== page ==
• but now it's turned, and now
  • they're talking about their wife. Now the
  • conversation takes a new...
  • "You thought I would be someone else
  • sitting here."
  • Josh: ..."direction."
  • Howard: "Your ex-wife, maybe.
  • The one you told me died of cancer."
  • Josh: "And so I lay all the
  • stuff out about the wife, and then it's
  • gonna turn again."
  • Howard: "I'm looking."
  • Josh: "So now it's been a handoff,
  • like Howard sort of
  • drove that section, and now Prime,
  • he stood up to leave but
  • he's not gonna get out of the room
  • because he's gonna go
  • back at him."
  • Prime: "Not long ago I sent you
  • over there."
  • Josh: You know, and now he's got his...
  • now he's driving him, and he's
  • moving it forward.
  • And Howard Silk is sitting there
  • taking it, so again that's
  • another chunk, that's another idea
  • within the scene.
  • And so I just broke it down just
  • going throughout
  • the whole thing, and then I began refining
  • and building each individual section.
  • So, I don't have to keep the
  • entire thing in my brain, and I don't have
  • to feel overwhelmed by
  • a 9-minute take. Then I can start
  • enjoying myself.
  • But until that happens...
  • it's the worst. (laughs)
  • Because again, each one of these is 9 minutes."
  • Sven: "How long did it take you
  • to cut that scene?
  • Like to do a first presentable cut?"
  • Josh: "Two days."
  • "Until it comes through this room, it is
  • not recognizable as a movie
  • or tv show.
  • It's just a jumble of footage
  • to anybody else.
  • This is where what my mom would
  • recognize as a tv show
  • materializes. And I get to be at the
  • very center of that.
  • And so that's very exciting."
  • Primer: "We really shouldn't be here."
  • "Thanks for the intel, I'll look into it."
  • Howard: "Is there just any truth
  • to you?"
  • Josh: "This scene was so great
  • because there was no problem to fix.
  • You're just watching 9 minutes of J. K. Simmons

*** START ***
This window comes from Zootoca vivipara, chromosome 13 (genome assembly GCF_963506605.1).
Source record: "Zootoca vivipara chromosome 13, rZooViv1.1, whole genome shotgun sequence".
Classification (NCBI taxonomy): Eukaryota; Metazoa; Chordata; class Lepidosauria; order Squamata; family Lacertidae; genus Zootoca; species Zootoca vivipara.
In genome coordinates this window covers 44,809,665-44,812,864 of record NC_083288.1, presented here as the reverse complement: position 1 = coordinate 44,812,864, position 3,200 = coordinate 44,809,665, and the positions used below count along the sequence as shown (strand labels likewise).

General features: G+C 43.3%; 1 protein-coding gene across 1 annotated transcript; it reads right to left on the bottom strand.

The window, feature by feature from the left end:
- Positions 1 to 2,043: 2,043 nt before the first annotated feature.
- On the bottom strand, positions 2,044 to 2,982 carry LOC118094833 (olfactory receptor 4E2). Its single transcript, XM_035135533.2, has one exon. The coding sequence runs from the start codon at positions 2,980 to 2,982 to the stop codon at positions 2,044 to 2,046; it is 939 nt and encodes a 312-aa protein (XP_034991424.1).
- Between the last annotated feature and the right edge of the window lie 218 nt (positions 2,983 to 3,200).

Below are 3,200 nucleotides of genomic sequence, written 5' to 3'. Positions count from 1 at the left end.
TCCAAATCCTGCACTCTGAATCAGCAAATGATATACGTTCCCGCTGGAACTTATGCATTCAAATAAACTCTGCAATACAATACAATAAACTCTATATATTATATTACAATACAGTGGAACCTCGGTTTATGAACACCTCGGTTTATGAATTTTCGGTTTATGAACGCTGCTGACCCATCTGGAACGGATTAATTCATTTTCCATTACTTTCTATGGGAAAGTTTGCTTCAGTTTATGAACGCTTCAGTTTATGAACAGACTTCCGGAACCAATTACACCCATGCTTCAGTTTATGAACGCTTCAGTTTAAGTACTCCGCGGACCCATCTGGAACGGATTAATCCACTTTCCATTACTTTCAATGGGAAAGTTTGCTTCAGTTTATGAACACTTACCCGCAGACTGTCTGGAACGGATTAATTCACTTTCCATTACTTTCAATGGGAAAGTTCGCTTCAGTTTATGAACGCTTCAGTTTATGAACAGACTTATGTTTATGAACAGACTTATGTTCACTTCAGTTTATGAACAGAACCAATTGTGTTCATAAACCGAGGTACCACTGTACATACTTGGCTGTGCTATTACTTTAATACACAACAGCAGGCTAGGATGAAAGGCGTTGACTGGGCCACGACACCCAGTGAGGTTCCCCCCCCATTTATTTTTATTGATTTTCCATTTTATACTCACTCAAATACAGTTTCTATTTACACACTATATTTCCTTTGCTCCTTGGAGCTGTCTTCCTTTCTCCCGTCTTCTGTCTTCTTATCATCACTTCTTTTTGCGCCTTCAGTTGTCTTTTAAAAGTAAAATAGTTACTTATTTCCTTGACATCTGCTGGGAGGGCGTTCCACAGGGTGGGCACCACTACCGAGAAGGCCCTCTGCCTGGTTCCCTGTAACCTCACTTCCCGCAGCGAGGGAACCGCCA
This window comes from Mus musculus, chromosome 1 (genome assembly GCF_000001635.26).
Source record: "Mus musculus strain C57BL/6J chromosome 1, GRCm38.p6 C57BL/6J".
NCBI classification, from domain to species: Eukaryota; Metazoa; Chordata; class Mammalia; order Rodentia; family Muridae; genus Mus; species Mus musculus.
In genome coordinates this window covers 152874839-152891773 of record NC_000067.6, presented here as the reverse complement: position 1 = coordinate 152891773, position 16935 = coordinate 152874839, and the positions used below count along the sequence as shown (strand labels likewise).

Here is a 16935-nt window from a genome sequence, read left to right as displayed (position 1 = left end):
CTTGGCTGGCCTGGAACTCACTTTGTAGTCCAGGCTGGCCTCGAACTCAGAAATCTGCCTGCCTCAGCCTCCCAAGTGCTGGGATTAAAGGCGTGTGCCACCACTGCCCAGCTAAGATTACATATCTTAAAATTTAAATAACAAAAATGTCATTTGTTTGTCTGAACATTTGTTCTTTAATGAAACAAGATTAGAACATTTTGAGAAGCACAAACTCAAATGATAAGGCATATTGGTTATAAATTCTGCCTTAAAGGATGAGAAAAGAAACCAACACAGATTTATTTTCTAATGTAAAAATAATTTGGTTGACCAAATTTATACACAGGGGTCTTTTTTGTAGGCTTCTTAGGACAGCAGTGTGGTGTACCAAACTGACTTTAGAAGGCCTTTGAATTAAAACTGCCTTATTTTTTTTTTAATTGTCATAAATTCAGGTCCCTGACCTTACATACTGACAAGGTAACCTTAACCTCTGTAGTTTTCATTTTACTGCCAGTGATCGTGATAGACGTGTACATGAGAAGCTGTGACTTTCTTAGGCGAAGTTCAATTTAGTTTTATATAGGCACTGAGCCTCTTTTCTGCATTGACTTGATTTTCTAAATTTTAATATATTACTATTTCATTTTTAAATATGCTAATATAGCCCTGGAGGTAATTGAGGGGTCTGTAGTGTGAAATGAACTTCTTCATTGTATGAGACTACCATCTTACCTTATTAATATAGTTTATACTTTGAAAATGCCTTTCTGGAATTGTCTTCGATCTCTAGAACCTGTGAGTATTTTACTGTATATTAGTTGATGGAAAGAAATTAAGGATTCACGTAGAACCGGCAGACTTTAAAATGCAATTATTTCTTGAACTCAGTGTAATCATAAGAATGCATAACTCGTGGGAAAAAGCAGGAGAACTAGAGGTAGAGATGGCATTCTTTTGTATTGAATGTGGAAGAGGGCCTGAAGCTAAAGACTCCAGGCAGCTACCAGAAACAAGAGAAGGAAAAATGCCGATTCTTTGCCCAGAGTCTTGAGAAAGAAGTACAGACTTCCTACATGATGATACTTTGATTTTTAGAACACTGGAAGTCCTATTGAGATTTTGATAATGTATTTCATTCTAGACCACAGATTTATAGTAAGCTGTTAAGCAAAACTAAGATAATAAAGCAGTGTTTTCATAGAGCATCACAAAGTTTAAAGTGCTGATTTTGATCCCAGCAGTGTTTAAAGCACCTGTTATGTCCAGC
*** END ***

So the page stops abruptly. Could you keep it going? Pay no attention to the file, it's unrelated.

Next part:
• do his thing really well."
  • Sven: "I find it interesting how his voice is
  • different between the two."
  • Josh: "Oh, I mean, he's...
  • like, everything about what J. K. Simmons
  • did... I remember when I
  • interviewed for the job, there was some
  • discussion about:
  • How do we differentiate between the two?
  • And editorially, what did I think of that?"
  • Prime: "You're enjoying yourself with my family?"
  • Howard: "They hate you."
  • Josh: "And I gotta say, I said at the time:
  • "I would guess you're not
  • gonna have to do that much. Because
  • J. K. Simmons is gonna
  • do it for you. It is gonna be clear by the
  • way he moves and walks and talks,
  • who we're looking at."
  • Prime: "How much denial do you have
  • to be in to continue to idealize
  • her the way you do?"
  • Howard: "I know my wife."
  • Prime: "What? I'm sorry, I don't think
  • I caught that."
  • Josh: "And the director gave me
  • everything that I needed,
  • and it was well-written, it was just like
  • "Okay, this is all good."
  • How do we just get the best out of this,
  • you know?"
  • Sven: "Yeah. How does he, by the way,
  • do the playing himself?
  • Do they read the lines... (...)?
  • Josh: "Yeah, so it's actually one of two
  • ways, it's kind of interesting.
  • This was shot just for the back of J. K. Simmons' head.
  • He's playing opposite his double."
  • Sven: "So that's his double..."
  • Josh: "Right? And so he's just giving him
  • timing, he's giving him an eyeline,
  • it's giving him something
  • to see."
  • Sven: "So is the double an actor
  • or just a dude?"
  • Josh: "You know, I've never met him,
  • he does well, I mean it's not
  • like he's just there; he's giving J.K. Simmons
  • something to react off of.
  • Yeah, and then they'll flip around
  • they'll shoot...
  • the front of J. K. Simmons, and then we
  • got in the back the double's head.
  • And of course they would
  • have shot the back of J. K. on this side
  • and we just marry him up."
  • Sven: "Can we listen to one of those
  • interchanges, how that plays?"
  • Josh: "Sure. In the raw dailies?"
  • Sven: "Yeah."
  • Josh: "Yeah."
  • Double: "Three names for you.
  • Oskar Wolfe, Helen Moller,"
  • Josh: "So that's just the double going, right?"
  • Double: ..."we've been helping you."